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Green Day: Dookie

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122819_1999-08-24_-_Green_Day_Portraits_-_San_Francisco__CA_-_05The punk scene in the 90s was dominated early on by Nirvana, but after the release and success of their second studio album ‘Kerplunk’ in 1992, record labels were starting to pay attention to Green Day. They eventually agreed to sign with Reprise Records after a good connection with representative Rob Cavallo. This led to their major record label debut – the internationally successful ‘Dookie’.

The first single released, ‘Longview’, begins with a bass line from Mike Dirnt which is somewhat mesmerising. This continues throughout the song, which is interrupted by loud bursts from Billie Joe Armstrong. It concentrates on topics including boredom, masturbation and smoking cannabis, as demonstrated with lyrics such as: “No time for the motivation/Smoking my inspiration”.

‘Welcome to Paradise’ is all about the band’s experience of leaving home, but moving into an abandoned house in their hometown Oakland, CA. The style is as if Billie Joe is writing home to his mother.

GreenDay-Dookie_originalThe main hit single on this album is, of course, ‘Basket Case’, still one of their most popular songs. It is inspired by Billie Joe’s anxiety problems, including consulting a shrink and a whore. He famously said: “The only way I could know what the hell was going on was to write a song about it.” The song begins with Billie Joe playing guitar and singing, before an explosive bit of drumming from Tré Cool.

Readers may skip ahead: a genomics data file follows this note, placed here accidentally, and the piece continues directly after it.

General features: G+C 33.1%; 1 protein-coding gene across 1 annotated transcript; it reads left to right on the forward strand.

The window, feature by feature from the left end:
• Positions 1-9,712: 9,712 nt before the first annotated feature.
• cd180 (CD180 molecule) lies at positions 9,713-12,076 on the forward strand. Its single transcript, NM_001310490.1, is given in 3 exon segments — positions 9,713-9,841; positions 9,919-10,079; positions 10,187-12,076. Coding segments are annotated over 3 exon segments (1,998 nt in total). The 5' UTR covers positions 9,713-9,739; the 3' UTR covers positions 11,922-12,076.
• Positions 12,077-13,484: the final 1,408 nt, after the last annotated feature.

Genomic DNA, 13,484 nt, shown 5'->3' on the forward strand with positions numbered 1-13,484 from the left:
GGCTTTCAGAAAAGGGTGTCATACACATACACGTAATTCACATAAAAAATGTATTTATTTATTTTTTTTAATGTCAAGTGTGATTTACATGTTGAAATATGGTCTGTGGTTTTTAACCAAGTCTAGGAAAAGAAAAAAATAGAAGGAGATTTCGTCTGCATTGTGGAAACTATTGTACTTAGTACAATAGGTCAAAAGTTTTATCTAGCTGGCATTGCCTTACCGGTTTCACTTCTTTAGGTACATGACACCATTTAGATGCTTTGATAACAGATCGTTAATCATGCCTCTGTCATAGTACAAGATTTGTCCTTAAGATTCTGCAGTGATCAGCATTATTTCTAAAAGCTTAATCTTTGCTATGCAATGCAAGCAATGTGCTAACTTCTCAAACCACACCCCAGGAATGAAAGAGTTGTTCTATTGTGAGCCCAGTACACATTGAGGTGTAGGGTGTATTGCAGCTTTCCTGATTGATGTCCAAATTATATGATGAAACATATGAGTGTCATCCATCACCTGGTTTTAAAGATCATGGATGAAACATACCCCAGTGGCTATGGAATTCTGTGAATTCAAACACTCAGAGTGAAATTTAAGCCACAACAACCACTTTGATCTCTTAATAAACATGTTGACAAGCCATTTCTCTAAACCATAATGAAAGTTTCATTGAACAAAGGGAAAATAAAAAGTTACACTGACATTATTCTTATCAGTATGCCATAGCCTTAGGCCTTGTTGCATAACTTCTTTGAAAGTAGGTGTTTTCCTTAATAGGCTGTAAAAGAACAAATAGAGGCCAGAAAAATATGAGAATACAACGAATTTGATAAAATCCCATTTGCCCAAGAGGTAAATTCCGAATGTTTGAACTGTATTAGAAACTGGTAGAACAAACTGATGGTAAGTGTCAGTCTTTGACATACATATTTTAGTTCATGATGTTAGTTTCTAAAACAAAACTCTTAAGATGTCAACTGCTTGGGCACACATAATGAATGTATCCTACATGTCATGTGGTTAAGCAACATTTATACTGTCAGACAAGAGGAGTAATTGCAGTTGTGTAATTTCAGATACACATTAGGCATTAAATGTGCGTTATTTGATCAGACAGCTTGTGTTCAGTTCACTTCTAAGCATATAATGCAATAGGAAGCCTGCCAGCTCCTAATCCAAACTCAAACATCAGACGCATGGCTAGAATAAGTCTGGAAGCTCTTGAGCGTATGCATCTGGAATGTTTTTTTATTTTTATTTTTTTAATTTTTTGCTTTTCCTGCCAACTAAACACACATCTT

The fourth single released was ‘When I Come Around’, supposedly about a breakup between Billie Joe and his girlfriend Adrienne Nesser. It has a simple iconic riff running throughout. This is one of the songs they played at Woodstock, which led to an infamous mud fight.

‘Dookie’ is only 40 minutes long, but it was enough to cement Green Day as an act to be aware of. In ’95, it won the Grammy Award for Best Alternative Album. Other notable hits of theirs during the 90s included ‘Hitchin’ a Ride’, ‘Redundant’ and ‘Good Riddance (Time of Your Life)’. Their next three albums did not achieve the same success that ‘Dookie’ did, but they would reignite their popularity in 2004 with ‘American Idiot’.

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Tom Bickerdike

Music Editor 2013/14

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